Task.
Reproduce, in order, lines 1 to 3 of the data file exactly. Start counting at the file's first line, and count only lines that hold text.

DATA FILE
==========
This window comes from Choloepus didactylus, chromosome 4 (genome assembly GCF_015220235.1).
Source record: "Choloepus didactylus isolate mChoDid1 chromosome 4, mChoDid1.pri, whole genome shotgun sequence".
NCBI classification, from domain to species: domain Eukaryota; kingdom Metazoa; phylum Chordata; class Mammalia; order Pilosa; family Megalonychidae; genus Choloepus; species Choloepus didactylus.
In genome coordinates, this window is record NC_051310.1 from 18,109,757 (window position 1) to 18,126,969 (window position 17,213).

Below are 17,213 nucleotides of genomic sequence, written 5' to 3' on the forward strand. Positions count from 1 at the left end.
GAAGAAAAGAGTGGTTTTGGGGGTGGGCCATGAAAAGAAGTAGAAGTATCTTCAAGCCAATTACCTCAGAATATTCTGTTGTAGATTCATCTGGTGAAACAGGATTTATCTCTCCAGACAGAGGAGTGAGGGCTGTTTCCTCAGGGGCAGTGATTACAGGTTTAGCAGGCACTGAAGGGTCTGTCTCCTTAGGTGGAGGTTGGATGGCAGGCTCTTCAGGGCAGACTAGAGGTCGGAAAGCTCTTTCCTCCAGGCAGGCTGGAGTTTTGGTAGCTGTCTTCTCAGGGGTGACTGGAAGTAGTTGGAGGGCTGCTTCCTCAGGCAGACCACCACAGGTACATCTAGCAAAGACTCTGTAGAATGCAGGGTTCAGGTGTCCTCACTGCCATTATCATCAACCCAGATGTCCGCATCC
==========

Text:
This window comes from Choloepus didactylus, chromosome 4 (genome assembly GCF_015220235.1).
Source record: "Choloepus didactylus isolate mChoDid1 chromosome 4, mChoDid1.pri, whole genome shotgun sequence".
NCBI classification, from domain to species: domain Eukaryota; kingdom Metazoa; phylum Chordata; class Mammalia; order Pilosa; family Megalonychidae; genus Choloepus; species Choloepus didactylus.